Ordinance stops goats from eliminating weeds in Detroit

18 goats stopped by city ordinance

DETROIT - The idea of using goats to deal with the tall grass and overgrown weeds growing around the abandoned buildings in Detroit has been tossed around for a long time. Now, courtesy of billionaire businessman Mark Spitznagle, some goats have arrived.

But not everyone in Detroit is happy about the news.

The goats were supposed to have 100 days to clear a portion of a block in Brightmoor, but because of a city ordinance, that plan fell through.

"These are very small animals here. They would have grown and probably doubled or tripled in size," said Brightmoor Alliance chair Dennis Talbert. "And their capacity to eat would have doubled or tripled."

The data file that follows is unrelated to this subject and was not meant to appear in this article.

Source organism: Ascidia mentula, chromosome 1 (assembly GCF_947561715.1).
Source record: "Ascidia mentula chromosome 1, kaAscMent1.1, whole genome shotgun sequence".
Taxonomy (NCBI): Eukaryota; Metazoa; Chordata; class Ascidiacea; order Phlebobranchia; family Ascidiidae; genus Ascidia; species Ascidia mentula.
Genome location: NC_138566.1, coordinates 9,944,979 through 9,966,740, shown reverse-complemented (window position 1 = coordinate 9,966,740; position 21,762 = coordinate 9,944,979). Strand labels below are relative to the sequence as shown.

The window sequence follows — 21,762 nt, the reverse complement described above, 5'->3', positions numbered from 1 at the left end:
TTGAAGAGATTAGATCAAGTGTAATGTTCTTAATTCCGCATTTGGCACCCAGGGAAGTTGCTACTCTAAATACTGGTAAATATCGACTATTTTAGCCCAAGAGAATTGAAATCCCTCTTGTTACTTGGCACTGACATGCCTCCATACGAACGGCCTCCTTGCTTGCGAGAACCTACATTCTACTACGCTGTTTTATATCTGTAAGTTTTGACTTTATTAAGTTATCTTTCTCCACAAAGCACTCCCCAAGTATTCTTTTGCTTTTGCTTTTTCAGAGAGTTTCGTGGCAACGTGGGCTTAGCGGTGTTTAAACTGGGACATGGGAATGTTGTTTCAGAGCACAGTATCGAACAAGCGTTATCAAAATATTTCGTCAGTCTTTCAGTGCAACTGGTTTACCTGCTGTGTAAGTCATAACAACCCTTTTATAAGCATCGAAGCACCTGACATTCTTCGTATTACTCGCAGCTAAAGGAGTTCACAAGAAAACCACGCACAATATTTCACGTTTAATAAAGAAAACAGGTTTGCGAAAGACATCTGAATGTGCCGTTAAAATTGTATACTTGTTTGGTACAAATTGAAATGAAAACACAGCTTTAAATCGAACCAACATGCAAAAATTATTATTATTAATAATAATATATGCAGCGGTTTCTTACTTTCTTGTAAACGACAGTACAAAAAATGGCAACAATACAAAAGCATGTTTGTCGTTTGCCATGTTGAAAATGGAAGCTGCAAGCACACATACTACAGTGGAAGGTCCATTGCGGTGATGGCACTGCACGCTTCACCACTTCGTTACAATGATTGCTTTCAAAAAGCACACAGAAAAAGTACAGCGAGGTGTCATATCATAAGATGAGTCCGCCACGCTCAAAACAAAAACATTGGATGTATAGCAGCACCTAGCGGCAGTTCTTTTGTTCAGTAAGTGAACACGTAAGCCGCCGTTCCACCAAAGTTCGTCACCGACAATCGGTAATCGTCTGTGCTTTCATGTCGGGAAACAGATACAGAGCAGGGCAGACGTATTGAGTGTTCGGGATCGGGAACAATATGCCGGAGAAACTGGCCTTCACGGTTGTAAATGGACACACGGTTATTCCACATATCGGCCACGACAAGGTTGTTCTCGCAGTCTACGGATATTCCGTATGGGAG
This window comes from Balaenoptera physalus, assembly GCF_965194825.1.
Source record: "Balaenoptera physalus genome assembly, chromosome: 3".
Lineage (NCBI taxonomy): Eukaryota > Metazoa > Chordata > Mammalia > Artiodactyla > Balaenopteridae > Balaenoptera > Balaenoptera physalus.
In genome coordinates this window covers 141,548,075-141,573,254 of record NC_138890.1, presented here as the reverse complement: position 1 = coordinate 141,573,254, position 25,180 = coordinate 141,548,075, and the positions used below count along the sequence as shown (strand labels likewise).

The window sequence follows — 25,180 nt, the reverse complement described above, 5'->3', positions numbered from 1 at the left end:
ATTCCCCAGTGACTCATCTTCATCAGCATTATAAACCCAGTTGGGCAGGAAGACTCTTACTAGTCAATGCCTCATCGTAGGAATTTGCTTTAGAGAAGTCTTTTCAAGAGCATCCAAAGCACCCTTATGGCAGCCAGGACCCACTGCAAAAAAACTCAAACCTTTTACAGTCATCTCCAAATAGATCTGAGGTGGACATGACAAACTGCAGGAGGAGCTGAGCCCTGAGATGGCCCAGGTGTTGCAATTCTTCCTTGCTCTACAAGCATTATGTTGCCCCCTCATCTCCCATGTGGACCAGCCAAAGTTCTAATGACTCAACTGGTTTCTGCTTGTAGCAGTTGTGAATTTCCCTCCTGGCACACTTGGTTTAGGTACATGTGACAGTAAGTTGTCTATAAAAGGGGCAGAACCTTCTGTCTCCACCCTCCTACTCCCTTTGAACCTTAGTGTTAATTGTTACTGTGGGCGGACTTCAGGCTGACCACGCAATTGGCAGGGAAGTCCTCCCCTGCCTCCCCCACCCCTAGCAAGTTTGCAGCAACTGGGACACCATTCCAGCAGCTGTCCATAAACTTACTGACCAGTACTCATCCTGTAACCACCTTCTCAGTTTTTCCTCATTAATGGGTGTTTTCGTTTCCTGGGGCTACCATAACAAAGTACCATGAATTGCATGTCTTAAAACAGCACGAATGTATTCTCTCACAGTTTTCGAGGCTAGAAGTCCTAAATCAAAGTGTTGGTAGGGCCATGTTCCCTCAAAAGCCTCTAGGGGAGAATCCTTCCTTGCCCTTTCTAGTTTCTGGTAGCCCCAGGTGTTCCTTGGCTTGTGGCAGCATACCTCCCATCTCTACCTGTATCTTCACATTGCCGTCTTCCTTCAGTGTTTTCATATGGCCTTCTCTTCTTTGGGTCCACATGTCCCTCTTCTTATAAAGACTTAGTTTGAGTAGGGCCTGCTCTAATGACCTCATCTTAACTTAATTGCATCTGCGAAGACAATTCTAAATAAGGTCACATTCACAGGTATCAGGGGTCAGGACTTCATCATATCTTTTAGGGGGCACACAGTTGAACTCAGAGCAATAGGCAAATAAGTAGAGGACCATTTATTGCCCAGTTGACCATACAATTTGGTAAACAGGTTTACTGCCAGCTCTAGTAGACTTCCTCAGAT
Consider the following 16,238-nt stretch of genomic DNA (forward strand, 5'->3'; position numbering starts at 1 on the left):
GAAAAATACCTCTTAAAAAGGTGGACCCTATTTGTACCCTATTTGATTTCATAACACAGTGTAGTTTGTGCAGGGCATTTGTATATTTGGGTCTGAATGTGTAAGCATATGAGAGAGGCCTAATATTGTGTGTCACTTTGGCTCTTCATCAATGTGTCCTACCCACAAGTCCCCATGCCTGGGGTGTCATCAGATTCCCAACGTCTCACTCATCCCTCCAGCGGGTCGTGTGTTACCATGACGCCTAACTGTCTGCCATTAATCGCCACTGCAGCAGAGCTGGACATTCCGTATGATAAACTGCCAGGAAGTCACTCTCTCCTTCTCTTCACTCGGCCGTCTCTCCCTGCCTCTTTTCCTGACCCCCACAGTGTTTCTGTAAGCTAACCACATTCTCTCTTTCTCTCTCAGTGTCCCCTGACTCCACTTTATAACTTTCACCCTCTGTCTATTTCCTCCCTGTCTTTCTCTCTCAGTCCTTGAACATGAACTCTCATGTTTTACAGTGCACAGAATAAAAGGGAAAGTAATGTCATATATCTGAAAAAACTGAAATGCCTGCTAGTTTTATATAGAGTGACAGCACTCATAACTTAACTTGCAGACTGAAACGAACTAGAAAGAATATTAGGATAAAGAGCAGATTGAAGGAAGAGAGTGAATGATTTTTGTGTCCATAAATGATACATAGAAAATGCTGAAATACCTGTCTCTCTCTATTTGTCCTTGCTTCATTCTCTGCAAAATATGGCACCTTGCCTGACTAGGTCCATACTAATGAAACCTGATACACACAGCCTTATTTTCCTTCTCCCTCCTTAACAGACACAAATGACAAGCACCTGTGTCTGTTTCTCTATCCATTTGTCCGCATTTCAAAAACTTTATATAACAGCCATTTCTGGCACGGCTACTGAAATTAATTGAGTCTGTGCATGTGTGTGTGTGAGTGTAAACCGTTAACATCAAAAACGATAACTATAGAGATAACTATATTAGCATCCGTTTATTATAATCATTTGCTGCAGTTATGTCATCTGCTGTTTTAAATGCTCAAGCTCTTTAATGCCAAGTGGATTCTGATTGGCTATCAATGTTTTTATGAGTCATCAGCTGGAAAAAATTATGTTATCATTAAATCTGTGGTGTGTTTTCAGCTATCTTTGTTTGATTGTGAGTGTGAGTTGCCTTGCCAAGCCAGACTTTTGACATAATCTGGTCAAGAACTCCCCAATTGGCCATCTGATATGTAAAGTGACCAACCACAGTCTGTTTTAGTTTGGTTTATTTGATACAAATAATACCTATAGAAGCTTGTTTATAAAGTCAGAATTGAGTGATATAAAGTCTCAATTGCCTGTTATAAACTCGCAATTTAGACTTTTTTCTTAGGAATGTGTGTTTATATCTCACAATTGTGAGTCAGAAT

Many of the locals were being hired and trained as goat herders.

"I was looking forward to actually making some extra money doing this," said Javon Ellis. "I didn't see nothing wrong with it, but the city has its own laws and codes, so you've got to abide by them."

The 18 goats have been ready since about 1:30 p.m. on Thursday, and now their time is up because of the city ordinance.

"Section 6.1.3 that says it's unlawful to own, harbor, keep, maintain, sell or transfer farm or wild animals," Talbert said.

Members of Idyll Farms say that they aren't angry but just want to talk with the city to see if they can change that ordinance and try again next year.

Copyright 2014 by ClickOnDetroit.com. All rights reserved. This material may not be published, broadcast, rewritten or redistributed.